Deep-water corals form structurally complex biological habitats in the deep-sea that are generally associated with a diverse fauna. Yet, little is known about the effect of symbionts on coral resilience to natural or anthropogenic impacts. This study focused on the influence of the ophiuroid symbiont Asteroschema clavigerum on the resilience of its octocoral host Paramuricea biscaya after the Deepwater Horizon oil spill in the Gulf of Mexico. Corals were imaged between 2011 and 2014 at 4 sites, 3 of which were impacted by the spill. Each colony was digitized to quantify the impact on corals. We developed a method to define an area under the influence of ophiuroids for each coral colony. The level of total visible impact, as well as recovery, was then compared within and outside this area. For the majority of colonies, recovery from visible impact and hydroid colonization was negatively correlated with distance from the ophiuroid. Total visible impact was lower within the area influenced by ophiuroids, and branches within this area were more likely to recover. These results indicate that P. biscaya benefits from its association with A. clavigerum, likely through the physical action of ophiuroids removing material depositing on polyps, and perhaps inhibiting the settlement of hydroids. Although the beneficial role of the ophiuroids was demonstrated on corals affected by an oil spill, we suggest that these benefits would also extend to corals in environments exposed to natural sedimentation events, perhaps allowing the corals to live in environments where sedimentation would otherwise limit their survival.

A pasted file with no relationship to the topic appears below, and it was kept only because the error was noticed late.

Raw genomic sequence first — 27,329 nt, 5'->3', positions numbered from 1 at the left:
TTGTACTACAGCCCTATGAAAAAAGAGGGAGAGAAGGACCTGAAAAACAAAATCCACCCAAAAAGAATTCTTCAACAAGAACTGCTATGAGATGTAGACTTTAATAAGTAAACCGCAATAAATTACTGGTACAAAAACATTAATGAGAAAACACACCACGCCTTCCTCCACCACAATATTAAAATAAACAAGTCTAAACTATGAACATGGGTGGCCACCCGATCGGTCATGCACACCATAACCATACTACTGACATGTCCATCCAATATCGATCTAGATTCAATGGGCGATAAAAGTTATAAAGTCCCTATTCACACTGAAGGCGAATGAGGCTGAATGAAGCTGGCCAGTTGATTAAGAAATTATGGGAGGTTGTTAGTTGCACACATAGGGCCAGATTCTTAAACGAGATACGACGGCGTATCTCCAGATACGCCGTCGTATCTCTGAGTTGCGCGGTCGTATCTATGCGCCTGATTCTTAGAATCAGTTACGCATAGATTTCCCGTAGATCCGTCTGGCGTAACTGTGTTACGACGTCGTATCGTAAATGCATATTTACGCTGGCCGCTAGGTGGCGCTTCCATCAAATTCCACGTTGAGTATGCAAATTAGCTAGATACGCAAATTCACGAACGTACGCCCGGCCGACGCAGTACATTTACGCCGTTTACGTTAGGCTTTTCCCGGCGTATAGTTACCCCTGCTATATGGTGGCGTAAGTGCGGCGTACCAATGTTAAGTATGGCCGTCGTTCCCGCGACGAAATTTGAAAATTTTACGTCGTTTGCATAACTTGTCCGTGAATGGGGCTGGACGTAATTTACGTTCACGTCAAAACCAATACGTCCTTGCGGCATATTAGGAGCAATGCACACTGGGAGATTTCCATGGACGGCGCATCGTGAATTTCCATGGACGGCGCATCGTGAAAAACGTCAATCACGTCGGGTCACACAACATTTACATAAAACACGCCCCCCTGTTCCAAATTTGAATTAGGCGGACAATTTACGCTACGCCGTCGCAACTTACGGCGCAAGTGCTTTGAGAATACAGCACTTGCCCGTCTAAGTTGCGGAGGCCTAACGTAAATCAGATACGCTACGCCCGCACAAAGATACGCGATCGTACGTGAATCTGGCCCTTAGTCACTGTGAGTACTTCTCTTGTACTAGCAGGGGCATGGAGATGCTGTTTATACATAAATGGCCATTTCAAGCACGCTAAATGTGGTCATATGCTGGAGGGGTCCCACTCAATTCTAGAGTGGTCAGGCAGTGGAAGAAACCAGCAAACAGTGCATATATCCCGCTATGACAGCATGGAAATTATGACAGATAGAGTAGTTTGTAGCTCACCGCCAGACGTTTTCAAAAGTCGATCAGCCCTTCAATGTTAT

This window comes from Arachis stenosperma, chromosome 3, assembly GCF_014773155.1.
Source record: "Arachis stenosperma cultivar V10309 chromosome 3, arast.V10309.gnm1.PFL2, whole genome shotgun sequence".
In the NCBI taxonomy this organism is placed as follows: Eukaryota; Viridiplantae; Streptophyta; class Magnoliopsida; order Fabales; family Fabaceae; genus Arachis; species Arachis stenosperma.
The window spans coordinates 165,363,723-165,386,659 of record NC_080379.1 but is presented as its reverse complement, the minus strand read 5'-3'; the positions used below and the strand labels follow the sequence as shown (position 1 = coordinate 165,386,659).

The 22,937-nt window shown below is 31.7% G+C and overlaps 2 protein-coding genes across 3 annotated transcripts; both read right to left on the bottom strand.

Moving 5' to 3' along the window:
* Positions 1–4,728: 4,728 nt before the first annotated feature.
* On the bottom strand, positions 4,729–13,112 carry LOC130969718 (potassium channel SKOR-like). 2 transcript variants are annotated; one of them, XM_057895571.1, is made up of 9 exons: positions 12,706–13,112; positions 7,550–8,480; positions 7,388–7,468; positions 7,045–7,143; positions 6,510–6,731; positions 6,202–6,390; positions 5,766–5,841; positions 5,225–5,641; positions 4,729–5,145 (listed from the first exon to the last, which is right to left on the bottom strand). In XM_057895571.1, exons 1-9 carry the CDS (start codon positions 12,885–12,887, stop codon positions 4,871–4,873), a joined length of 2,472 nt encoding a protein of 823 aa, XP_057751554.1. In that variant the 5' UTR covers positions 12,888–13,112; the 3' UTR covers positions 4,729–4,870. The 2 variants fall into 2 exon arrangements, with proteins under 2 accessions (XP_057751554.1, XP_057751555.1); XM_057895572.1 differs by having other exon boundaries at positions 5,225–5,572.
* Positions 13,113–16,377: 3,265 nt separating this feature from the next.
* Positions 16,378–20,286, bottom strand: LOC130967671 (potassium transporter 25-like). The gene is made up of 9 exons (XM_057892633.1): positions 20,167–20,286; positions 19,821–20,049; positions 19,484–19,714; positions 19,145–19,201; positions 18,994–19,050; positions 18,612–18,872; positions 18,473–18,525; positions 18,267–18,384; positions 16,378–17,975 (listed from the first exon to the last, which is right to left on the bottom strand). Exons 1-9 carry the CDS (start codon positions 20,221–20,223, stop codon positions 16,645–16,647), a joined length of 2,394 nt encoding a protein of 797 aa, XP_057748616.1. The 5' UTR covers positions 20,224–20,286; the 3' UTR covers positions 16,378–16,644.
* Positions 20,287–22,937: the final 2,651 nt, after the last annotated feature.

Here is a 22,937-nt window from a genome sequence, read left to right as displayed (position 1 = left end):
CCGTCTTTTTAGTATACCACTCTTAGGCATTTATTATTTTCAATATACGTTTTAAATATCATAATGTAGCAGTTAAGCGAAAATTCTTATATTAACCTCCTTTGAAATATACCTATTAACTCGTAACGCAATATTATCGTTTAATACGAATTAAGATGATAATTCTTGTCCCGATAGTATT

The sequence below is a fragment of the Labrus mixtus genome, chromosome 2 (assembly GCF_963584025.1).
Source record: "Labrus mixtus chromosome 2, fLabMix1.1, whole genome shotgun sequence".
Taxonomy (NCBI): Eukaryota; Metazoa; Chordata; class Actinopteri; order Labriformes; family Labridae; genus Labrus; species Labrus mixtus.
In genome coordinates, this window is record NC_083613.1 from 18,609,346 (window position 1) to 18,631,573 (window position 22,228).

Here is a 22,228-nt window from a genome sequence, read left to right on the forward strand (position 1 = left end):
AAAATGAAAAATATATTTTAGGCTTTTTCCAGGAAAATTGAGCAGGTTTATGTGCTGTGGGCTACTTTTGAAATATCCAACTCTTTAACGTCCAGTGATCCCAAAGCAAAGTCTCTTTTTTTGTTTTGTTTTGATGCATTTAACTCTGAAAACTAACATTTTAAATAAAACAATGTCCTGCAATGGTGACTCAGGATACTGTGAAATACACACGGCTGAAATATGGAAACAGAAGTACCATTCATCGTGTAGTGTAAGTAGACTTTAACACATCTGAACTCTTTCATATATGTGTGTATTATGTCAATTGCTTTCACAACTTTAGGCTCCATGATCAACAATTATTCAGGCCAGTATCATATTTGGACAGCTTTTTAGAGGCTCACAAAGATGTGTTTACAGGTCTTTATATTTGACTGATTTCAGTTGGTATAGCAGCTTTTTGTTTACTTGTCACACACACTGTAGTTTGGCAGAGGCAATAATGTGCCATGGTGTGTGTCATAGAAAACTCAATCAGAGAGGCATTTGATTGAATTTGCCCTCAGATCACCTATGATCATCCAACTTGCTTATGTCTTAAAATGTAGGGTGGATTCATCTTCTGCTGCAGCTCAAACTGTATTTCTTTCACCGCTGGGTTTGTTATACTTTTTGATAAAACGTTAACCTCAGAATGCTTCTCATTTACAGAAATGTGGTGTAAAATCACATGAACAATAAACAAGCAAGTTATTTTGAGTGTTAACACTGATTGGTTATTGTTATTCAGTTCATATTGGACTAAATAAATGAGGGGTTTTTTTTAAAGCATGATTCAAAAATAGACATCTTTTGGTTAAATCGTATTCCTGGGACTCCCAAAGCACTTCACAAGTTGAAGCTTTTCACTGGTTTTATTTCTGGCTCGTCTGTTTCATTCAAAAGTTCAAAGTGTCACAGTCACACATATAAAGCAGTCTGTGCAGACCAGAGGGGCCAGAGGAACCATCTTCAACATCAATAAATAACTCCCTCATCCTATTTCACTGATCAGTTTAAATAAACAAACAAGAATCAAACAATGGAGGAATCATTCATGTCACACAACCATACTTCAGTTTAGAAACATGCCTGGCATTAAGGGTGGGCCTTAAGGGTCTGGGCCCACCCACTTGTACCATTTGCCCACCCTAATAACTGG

All Science Journal Classification (ASJC) codes
- Ecology, Evolution, Behavior and Systematics
- Aquatic Science